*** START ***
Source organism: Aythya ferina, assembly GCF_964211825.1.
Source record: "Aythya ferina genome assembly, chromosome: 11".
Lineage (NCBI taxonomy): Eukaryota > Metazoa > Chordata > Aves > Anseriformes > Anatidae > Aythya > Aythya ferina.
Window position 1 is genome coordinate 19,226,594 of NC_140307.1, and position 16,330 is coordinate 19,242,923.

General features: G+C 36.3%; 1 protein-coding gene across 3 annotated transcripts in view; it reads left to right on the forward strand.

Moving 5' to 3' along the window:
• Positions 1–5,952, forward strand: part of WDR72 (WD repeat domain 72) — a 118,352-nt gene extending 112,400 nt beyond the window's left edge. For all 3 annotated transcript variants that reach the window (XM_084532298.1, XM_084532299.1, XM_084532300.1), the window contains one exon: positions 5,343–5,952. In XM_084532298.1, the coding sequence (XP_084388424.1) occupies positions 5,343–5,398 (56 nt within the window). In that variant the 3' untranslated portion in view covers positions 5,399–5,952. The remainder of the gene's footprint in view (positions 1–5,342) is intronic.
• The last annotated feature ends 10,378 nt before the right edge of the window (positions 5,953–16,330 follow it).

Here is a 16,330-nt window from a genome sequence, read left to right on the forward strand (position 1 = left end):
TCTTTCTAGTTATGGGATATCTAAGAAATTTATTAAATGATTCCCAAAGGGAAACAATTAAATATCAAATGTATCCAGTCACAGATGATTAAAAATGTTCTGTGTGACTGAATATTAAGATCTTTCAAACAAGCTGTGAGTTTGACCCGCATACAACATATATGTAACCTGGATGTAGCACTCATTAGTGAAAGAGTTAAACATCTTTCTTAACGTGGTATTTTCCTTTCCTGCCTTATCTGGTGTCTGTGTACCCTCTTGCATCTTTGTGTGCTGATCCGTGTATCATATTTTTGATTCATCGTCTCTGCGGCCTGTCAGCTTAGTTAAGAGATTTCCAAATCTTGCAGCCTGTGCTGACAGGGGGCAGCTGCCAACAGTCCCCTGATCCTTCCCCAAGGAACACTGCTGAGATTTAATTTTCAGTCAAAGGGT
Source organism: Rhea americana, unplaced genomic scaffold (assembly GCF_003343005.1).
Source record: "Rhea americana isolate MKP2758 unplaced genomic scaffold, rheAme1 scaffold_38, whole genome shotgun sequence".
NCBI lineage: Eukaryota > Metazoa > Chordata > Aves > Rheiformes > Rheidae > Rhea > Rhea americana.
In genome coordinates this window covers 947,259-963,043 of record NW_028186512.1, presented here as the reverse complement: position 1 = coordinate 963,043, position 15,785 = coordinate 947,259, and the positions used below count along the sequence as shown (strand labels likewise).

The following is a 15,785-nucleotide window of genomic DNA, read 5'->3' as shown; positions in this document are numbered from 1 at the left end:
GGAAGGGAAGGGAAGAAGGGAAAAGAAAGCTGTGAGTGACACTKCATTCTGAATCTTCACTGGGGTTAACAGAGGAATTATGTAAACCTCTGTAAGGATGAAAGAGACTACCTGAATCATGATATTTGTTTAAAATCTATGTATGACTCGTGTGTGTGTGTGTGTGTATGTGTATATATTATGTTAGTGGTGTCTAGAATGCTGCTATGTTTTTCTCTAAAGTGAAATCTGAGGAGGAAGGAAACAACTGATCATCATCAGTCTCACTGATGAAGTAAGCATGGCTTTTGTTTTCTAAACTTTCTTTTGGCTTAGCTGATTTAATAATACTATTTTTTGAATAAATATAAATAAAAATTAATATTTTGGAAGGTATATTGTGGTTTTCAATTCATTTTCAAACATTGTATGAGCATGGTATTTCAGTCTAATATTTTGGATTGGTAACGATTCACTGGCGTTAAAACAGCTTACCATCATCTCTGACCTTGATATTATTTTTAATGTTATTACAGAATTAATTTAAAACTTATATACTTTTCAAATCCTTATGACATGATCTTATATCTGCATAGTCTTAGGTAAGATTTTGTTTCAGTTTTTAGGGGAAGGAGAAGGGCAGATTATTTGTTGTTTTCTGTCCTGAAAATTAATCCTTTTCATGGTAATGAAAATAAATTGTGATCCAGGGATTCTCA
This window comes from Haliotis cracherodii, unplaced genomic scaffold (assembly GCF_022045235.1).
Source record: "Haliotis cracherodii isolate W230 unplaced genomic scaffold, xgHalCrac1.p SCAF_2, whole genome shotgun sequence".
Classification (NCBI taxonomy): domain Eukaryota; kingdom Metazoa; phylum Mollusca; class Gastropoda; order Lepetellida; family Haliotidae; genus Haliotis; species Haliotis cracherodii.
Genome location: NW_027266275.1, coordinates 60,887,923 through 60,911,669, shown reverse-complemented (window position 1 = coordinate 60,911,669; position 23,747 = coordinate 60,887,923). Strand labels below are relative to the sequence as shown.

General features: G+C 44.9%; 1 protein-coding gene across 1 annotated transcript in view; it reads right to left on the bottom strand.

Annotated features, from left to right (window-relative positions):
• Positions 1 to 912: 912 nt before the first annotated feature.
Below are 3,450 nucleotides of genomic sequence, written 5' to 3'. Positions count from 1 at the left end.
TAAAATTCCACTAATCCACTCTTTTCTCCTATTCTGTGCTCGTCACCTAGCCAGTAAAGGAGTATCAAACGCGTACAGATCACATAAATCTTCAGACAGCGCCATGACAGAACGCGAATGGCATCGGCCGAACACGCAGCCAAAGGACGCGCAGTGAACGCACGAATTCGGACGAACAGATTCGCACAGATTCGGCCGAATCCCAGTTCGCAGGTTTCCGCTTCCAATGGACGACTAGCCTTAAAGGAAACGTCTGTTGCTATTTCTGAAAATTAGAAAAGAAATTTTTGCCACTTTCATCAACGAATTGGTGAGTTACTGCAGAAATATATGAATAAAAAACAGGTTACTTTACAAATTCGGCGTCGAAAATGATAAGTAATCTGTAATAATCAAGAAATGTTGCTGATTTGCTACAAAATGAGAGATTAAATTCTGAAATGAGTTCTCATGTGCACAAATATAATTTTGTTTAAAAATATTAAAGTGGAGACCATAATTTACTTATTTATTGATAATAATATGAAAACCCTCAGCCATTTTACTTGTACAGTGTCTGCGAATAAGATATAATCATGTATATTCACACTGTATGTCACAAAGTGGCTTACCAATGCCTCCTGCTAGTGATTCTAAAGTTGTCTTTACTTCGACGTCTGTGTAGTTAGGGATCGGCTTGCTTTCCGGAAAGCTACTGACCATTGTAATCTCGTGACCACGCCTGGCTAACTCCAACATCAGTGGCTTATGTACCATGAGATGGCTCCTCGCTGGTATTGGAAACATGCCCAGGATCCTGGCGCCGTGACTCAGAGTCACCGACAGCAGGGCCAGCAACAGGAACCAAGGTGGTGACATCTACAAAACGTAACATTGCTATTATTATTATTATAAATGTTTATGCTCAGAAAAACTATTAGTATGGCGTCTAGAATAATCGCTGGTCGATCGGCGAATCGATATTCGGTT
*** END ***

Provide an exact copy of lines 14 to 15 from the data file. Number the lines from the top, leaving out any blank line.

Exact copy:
In genome coordinates this window covers 947,259-963,043 of record NW_028186512.1, presented here as the reverse complement: position 1 = coordinate 963,043, position 15,785 = coordinate 947,259, and the positions used below count along the sequence as shown (strand labels likewise).

The following is a 15,785-nucleotide window of genomic DNA, read 5'->3' as shown; positions in this document are numbered from 1 at the left end: